There’s never quite a summer like a Durban summer.
Each November I anticipate the heat with growing dread. I begin preparations by checking that the air-conditioning units are working, that their remotes have batteries and that all stocks of insect repellent are replenished. Next everything gets moved to the fridge; flour, spices and even the bread. Anything that is not safely inside the fridge will sprout legs in the heat and run off.
The creepy crawlies arrive gradually beginning with the ants then a few mosquitos, then some lizards until eventually there’s a swarm of flies on everything. By mid-December the wood bores are flourishing and every surface inside is littered with tiny wings in the morning. But a Durban summer is not complete without the giant flying cockroach that leaves me, even to this day, running hysterically for cover. By mid-season the roads are as full as the beaches and you’re confronted with a GP number plate at every turn. Queues build up at the mall, at restaurants and even the bank. There’s chicken bones and broken glass on the road and in the sand. At this point the humidity is so high that strangers are drawn to one another without meaning to and they stand together in a sweaty unhappy mess. And by January the air conditioner has packed up and the repairman who promises to fix it never arrives.
It is about at this time that I seriously reconsider living in this city. In fact I seriously reconsider living at all, tearing my hair out whilst fanning myself and dodging flying cockroaches in the relentless afternoon heat. And it’s right about then when the heat has become unbearable and I’ve decided to buy a one-way ticket to some Northern country, I hear a rumble in the sky and a second later the pitter-patter of rain fills the air. And then just like that I am reminded about what I love about summer in Durban. Afternoon storms that send a hiss around the city as everything cools down, running out barefoot to the garden to get clothes off the line. Bunches of dusky pink litchis at street corners, golden mangoes sitting heavy in trees, giant watermelons rumbling on the back of fruit tucks and eating peaches with the juice running down our hands. Summer in Durban means secret swims in the neighbour’s pool while they’re off on holiday in India. It means wading into the warm Indian ocean smelling of sunblock as wave after wave hits you and scampering onto the hot burning sand searching for towels. It means sitting on crinkled newspapers in the car covered in sand eating melting vanilla ice cream cones from North beach. It means long days that never end and planting bright summer flowers for the new season with my parents in the garden. It means library books and cousins from Jo’burg and meat burnt black on the braai. It means nostalgia and promise all at once. I means this city with all its heat and humidity is truly my own.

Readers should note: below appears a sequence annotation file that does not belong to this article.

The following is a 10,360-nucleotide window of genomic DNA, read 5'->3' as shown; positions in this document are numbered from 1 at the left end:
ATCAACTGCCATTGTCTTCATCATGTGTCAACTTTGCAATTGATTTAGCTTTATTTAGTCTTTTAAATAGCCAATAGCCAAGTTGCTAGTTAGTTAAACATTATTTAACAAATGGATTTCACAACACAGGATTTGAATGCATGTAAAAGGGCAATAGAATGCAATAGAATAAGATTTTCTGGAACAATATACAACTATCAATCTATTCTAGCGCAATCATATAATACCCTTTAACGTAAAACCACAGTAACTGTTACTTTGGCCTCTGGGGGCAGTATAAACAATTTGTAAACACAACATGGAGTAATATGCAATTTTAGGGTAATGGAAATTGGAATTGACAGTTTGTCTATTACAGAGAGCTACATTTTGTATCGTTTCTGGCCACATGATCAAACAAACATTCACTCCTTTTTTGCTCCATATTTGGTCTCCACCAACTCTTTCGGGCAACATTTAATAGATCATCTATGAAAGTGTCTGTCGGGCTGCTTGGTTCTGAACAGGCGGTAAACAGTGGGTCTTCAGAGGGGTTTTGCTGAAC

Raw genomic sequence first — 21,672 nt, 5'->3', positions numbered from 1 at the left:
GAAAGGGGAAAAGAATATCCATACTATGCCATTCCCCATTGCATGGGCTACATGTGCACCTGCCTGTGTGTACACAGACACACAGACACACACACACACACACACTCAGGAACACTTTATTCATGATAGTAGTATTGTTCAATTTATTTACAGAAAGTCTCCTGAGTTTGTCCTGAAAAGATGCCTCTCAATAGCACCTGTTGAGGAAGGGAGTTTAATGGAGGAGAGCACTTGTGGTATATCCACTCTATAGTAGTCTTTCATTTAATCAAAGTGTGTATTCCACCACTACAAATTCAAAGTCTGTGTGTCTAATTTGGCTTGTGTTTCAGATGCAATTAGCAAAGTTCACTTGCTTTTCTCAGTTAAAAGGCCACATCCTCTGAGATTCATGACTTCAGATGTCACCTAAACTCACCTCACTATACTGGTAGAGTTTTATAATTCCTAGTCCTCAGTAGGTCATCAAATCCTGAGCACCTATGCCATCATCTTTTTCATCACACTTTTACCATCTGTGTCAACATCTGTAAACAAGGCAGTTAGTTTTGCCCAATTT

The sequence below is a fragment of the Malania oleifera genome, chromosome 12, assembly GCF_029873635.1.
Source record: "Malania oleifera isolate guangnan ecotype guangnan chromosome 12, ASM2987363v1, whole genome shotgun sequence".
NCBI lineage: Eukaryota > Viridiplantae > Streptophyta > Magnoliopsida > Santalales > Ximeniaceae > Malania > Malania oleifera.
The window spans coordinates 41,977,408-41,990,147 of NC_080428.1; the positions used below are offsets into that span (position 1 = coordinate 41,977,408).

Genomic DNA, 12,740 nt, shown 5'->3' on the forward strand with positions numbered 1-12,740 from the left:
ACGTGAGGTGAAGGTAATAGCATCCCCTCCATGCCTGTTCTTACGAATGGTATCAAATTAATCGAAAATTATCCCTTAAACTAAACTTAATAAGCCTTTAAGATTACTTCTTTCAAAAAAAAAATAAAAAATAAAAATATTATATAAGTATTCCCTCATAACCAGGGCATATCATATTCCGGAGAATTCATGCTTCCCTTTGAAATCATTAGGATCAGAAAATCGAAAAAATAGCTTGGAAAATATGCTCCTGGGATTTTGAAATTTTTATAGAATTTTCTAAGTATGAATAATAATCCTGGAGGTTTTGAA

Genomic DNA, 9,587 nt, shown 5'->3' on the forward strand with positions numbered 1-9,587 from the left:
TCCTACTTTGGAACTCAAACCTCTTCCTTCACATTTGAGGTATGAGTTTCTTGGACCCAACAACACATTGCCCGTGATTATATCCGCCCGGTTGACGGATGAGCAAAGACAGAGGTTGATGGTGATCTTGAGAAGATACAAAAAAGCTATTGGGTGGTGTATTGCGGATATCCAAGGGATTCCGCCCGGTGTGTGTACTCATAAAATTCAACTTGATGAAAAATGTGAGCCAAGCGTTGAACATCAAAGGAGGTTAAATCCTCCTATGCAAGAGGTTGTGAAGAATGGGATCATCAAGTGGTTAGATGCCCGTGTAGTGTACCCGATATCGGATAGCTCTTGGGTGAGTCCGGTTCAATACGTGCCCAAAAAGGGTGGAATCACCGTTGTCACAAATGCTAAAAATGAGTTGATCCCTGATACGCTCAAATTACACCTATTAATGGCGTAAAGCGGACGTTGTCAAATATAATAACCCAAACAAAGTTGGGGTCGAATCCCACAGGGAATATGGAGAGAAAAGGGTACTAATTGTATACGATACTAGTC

And I realise then that summer in Durban might be unbearable but there’s nothing else like it.
Shubnum Khan is the author of Onion Tears (Penguin). The novel was shortlisted for the Penguin Prize for African Writing and the University of Johannesburg Debut Fiction Prize.
(Originally published in the Sunday Times Travel Magazine, 09 January 2016)